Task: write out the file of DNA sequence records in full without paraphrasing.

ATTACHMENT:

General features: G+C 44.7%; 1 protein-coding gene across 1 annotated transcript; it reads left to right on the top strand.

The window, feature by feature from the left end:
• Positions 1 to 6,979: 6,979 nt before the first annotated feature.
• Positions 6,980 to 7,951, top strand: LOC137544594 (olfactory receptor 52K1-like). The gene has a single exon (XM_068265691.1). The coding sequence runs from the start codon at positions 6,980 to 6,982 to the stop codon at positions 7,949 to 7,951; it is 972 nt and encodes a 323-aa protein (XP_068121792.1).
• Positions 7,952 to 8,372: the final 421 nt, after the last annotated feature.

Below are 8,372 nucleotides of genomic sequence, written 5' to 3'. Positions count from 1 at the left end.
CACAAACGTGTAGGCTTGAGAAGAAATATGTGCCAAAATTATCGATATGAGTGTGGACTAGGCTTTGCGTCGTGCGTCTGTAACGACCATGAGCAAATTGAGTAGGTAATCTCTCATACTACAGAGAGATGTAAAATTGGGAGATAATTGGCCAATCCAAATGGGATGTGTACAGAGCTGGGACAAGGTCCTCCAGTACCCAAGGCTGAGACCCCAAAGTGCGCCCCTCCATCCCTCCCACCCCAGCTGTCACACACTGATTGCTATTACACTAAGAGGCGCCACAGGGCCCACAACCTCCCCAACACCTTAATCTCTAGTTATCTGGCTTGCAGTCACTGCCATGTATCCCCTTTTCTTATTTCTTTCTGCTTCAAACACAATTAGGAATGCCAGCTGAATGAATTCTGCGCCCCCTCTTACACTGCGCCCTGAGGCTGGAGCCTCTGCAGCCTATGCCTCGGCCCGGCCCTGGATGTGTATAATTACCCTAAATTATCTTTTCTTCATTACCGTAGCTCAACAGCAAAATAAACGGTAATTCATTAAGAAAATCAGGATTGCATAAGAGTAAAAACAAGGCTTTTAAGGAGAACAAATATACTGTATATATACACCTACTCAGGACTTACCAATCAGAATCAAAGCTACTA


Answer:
General features: G+C 44.7%; 1 protein-coding gene across 1 annotated transcript; it reads left to right on the top strand.

The window, feature by feature from the left end:
• Positions 1 to 6,979: 6,979 nt before the first annotated feature.
• Positions 6,980 to 7,951, top strand: LOC137544594 (olfactory receptor 52K1-like). The gene has a single exon (XM_068265691.1). The coding sequence runs from the start codon at positions 6,980 to 6,982 to the stop codon at positions 7,949 to 7,951; it is 972 nt and encodes a 323-aa protein (XP_068121792.1).
• Positions 7,952 to 8,372: the final 421 nt, after the last annotated feature.

Below are 8,372 nucleotides of genomic sequence, written 5' to 3'. Positions count from 1 at the left end.
CACAAACGTGTAGGCTTGAGAAGAAATATGTGCCAAAATTATCGATATGAGTGTGGACTAGGCTTTGCGTCGTGCGTCTGTAACGACCATGAGCAAATTGAGTAGGTAATCTCTCATACTACAGAGAGATGTAAAATTGGGAGATAATTGGCCAATCCAAATGGGATGTGTACAGAGCTGGGACAAGGTCCTCCAGTACCCAAGGCTGAGACCCCAAAGTGCGCCCCTCCATCCCTCCCACCCCAGCTGTCACACACTGATTGCTATTACACTAAGAGGCGCCACAGGGCCCACAACCTCCCCAACACCTTAATCTCTAGTTATCTGGCTTGCAGTCACTGCCATGTATCCCCTTTTCTTATTTCTTTCTGCTTCAAACACAATTAGGAATGCCAGCTGAATGAATTCTGCGCCCCCTCTTACACTGCGCCCTGAGGCTGGAGCCTCTGCAGCCTATGCCTCGGCCCGGCCCTGGATGTGTATAATTACCCTAAATTATCTTTTCTTCATTACCGTAGCTCAACAGCAAAATAAACGGTAATTCATTAAGAAAATCAGGATTGCATAAGAGTAAAAACAAGGCTTTTAAGGAGAACAAATATACTGTATATATACACCTACTCAGGACTTACCAATCAGAATCAAAGCTACTA